#Kawaii

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Kawaii, or cute (in Japanese), could possibly be the easiest way to describe Japan in one word. The food is presented in cute shapes and bowls with little umbrellas, every store sells fluffy sparkly rainbow items, and even the toilet seats are heated for the comfort of your bottom. After a long silly-sarcastic-storytelling hiatus (or blogging if you prefer to call it), here’s a recap of my top 10 funny, interesting and amazing moments in Japan where I spent the last month.

1. Escaping Melbourne Summer for the most magical Winter Wonderland.

Okay so maybe we did get blizzarded-on a little in Sapporo, but 1 doona and a few furry hats later and the weather is perfectly manageable. For some reason, #theboywholivedforclothes was actually more inclined to enjoy playing insta-hubby in the snow (while it was snowing heavily, balancing umbrella and all), than in places where the weather was quite pleasant.

2. Discovering the extensiveness of Japanese toilet functions.

Heated seats are only the beginning. There’s a special “flush” sound button you can press, to disguise any other…errr noises…coming from your cubicle. Despite almost no one speaking English in Japan, for some reason the flush sound buttons often said “flush” on them in English. I wonder how many people pressed the sound button, only to wonder endlessly why the toilet never actually flushed.

3. Finding my fashion soul mates.

Every store is filled with pompom earrings, every person has a bag pompom, everything is #kawaii. Fluff loving, sequin wearing, rainbow rocking Miranda was born to live in Tokyo. It was as though a little fluffy rainbow sparkly alien who’d accidentally landed on a monochrome planet, had found her way back home to happy colourful fluff land. Anyway, I’ve come back with double the fluff and double the #kawaii, so I’d advise you all to brace yourselves.

4. Feeling inadequately polite.

This was sort of an ongoing experience. No matter how many times you say thank you, or bow, to someone in Japan, they always seem to manage one more. It is physically and mentally impossible to equal their politeness. This can be a great experience, as everyone is so lovely, but also mentally draining as you constantly feel like you’ve probably upset someone by saying ‘thank you’ instead of ‘thank you very much’.

5. No one speaking (much) English.

This is obviously a generalisation as I’m sure a lot of people do speak great English, but many of the people we spoke to spoke as much English as we spoke Japanese. To put that in perspective, we knew the words for hello, thank you, sushi, tofu, ramen, udon and soba. This made for a lot of funny times, such as waiting for our food to see what sort of bizarre meal we’d accidentally ordered (e.g. ‘vegetarian’ sushi that arrived with tuna in it…)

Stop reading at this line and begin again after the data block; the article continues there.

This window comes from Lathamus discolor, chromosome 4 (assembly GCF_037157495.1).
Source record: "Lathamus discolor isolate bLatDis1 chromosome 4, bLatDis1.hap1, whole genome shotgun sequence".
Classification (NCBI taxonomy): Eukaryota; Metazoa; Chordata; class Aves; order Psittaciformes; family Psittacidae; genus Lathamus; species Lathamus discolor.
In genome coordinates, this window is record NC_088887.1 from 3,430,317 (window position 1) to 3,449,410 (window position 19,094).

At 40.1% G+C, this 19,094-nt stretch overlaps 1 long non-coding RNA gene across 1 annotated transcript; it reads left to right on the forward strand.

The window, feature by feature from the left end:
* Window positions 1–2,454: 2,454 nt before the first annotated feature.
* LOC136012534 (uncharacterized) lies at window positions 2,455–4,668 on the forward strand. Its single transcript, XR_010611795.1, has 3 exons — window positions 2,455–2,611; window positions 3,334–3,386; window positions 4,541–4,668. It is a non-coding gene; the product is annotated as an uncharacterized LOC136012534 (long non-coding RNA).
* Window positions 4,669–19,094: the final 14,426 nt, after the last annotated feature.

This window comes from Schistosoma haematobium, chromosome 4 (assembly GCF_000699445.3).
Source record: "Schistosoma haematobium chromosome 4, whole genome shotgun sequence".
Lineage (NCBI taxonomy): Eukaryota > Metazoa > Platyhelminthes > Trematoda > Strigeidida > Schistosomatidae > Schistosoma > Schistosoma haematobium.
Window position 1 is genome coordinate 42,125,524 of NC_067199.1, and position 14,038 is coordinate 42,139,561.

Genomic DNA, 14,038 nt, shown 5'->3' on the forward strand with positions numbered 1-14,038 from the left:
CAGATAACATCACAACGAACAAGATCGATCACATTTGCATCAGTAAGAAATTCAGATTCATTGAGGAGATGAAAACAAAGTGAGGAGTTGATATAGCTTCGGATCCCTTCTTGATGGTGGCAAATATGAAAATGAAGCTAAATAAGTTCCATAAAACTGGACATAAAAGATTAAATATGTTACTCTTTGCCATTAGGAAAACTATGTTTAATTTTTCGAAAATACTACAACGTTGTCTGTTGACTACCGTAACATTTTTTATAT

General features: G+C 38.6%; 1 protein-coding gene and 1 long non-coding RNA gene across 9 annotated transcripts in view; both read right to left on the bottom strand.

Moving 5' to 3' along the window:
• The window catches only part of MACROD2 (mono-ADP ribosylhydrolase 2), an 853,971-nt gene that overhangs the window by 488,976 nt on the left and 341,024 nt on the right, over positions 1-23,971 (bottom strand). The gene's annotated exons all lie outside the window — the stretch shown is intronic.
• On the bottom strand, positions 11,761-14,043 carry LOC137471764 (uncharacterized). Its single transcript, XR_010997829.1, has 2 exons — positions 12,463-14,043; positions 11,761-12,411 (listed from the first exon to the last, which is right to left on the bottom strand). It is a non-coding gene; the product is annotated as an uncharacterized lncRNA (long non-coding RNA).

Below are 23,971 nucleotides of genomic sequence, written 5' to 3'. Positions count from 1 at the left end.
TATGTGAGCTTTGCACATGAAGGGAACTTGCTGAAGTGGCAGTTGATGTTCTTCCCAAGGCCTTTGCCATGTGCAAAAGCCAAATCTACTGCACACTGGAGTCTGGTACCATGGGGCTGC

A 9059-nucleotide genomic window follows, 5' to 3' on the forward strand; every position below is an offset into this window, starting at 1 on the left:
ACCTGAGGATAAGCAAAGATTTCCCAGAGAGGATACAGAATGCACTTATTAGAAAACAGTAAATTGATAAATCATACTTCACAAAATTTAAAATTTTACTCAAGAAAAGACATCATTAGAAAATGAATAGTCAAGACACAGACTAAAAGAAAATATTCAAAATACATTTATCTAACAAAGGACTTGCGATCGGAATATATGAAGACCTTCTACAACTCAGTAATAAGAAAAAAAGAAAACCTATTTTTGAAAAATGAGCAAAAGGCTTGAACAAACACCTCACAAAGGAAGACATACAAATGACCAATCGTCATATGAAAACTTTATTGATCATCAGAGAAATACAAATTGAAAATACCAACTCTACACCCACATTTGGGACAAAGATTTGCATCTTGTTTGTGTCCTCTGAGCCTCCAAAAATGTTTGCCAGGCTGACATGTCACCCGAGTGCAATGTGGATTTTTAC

6. English ‘translations’.

We discovered that the Google translate app can translate photos of Japanese characters. I came across a menu at a restaurant serving meat skewers and tried to translate the menu. It was less than successful and every single skewer came up as ‘kimono’ meat on the app. Hmm don’t know that word, just put in a  Japanese word people know like kimono or sushi, thought the app.

7. Names of Japanese clothing stores.

Some examples include: Lowry’s Farm, Alphabet’s Alphabet, Ainz and Tulpe. Yes, real stores.

8. SUSHI.

So the sushi in Japan puts Melbourne sushi to shame, and I thought Melbourne sushi was bloody delicious. Unfortunately sushi isn’t particularly vegetarian friendly in Japan, so I would recommend NOT visiting sushi restaurants with a vegetarian boyfriend if he doesn’t like eating sushi with just cucumber in it. Luckily #theboywholivedforclothes loves me a lot more than he loves taking photos, and happily enjoyed his cucumber sushi on a number of occasions, just so I could enjoy the most delicious raw fish in the entire world.

9. Dessert adventures.

We made it our mission to try as many weird and wonderful desserts and snacks as possible while we were in Japan. Some days we played it safe with matcha soft serve, and other days we braved grape-flavoured frozen blobs. Our bravery did not however extend to ‘red bean sandwich’ flavoured and ‘sake’ flavoured kit kat. No, not ‘red bean’ flavour, ‘red bean sandwich’ flavour. Yummy.

10. Visiting the Snow Monkeys.

They’re legit the cutest things to have ever lived. They hold hands while they’re sitting in the hot springs. If you don’t like them then your heart is literally made of rock and you don’t deserve to ever find love.

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6 thoughts on “#Kawaii

  1. These photos are so beautiful, Miranda! I hear many times that not many Japanese people speak English and that they are so polite that you don’t feel polite enough.:-)) Thank you for sharing your travel diary. I really enjoyed reading it both here and on IG!
    X
    Miri

    http://currentlywearing.com

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  2. I’ve been wanting to see Japan for ages now, particularly in the spring when the cherry blossoms bloom. It’s always felt like such a magical and “pure” (I can’t actually find a word that describes the feelings that landscape and city scene invokes) place. What a fail on the translator app. I recently discovered that one myself and was hoping to put it to good use… Might need to rethink it.

    Sxx
    http://www.daringcoco.com

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  3. This it’s next level adorable. I only spent 2 weeks in Japan and would go again in a heartbeat.
    Ps every time you wrote #kawaii I said it as #°KAWAIIIIIII°# in my head 😂

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